Before injecting plastic material into the mold space 902, the mold space can be heated to a temperature above the melting point of the plastic material by circulating a heat carrier flowing through a heating device. During injection of plastic material, the flow of heat carrier can be stopped for maintaining the temperature of the mold. The injection process requirements can be regulated via a control unit 904 that includes a CPU. The control unit 904 can control and monitor, for example, the injection pressure until the molding of depression associated with a back side of the mobile computing unit, at which time the injection pressure is maintained until the plastic material has hardened around the common perimeter between the top and bottom portion of the housing.
After completely molding a depression and/or groove as part of the bottom cover, the mold 902 is cooled down. The molded back sided can be held in place via employment of a clamp assembly associated with the mold 902. The molding process can be controlled throughout, so that the molded depression as part of the bottom cover is not dislocated or damaged.
In a mold space 902 having multiple cavities, the melt flows to each cavity by runners and is fed to the cavity through a gate (not shown). The gate can simply act as a restriction in the flow path just ahead of the mold cavity, and serves to direct the flow of the melt into the cavity and to limit back flow. The gate can comprise a plurality of gate orifices located near the edges of the mold cavity. These orifices can be located as to allow forwarding resin material into the mold cavity in roughly equal volumes on all free sides of the back side with the depression.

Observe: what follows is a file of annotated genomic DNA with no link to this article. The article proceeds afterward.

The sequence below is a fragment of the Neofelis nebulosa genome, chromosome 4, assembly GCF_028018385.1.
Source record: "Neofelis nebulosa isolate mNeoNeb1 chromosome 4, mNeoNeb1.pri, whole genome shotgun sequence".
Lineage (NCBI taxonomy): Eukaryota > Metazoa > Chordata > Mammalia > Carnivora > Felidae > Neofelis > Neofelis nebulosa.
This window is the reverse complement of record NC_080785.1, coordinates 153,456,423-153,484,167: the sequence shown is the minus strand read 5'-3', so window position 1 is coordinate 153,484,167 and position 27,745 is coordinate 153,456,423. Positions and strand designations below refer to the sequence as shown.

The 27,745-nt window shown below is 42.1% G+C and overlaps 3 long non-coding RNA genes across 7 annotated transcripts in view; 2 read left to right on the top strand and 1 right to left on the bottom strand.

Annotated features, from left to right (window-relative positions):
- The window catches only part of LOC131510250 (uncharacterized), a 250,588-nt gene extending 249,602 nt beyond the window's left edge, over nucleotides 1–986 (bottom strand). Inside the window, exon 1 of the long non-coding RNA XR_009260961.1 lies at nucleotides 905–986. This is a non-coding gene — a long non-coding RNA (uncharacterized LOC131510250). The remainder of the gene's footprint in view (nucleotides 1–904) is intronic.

In addition, resin injection can be performed via gas assisted injection and non-gas assisted injection. Gas assisted injected mold processing generally comprises two steps. First, viscous thermoplastic is injected through runner conduits and gate conduits into mold cavities. Shortly thereafter gas is injected through the runners and gates to force the thermoplastic against the walls of the mold cavities to form the desired articles. In the case of non gas-assisted injection molding, there is no gas injection step.
As explained earlier, the grip security arrangement of the subject innovation can be employed in a variety of electrical or electronic device that can require entry of a user's input via pressing alpha, alphanumerical designations or keys thereon.
Display(s) 1185 is coupled to the processor 1145 via a display driver system 1195. The display 1185 is operable to display data or other information relating to ordinary operation of the portable scanner 1125. For example, the display 1185 may display a set of customer information, which is displayed to the operator and may be transmitted over a system backbone (not shown). Additionally, the display 1185 may display a variety of functions that control the execution of the portable electronic device 1125. The display 1185 is capable of displaying both alphanumeric and graphical characters. Furthermore, as explained earlier the display 1185 may be a touch screen that is capable of receiving user information as well as displaying information.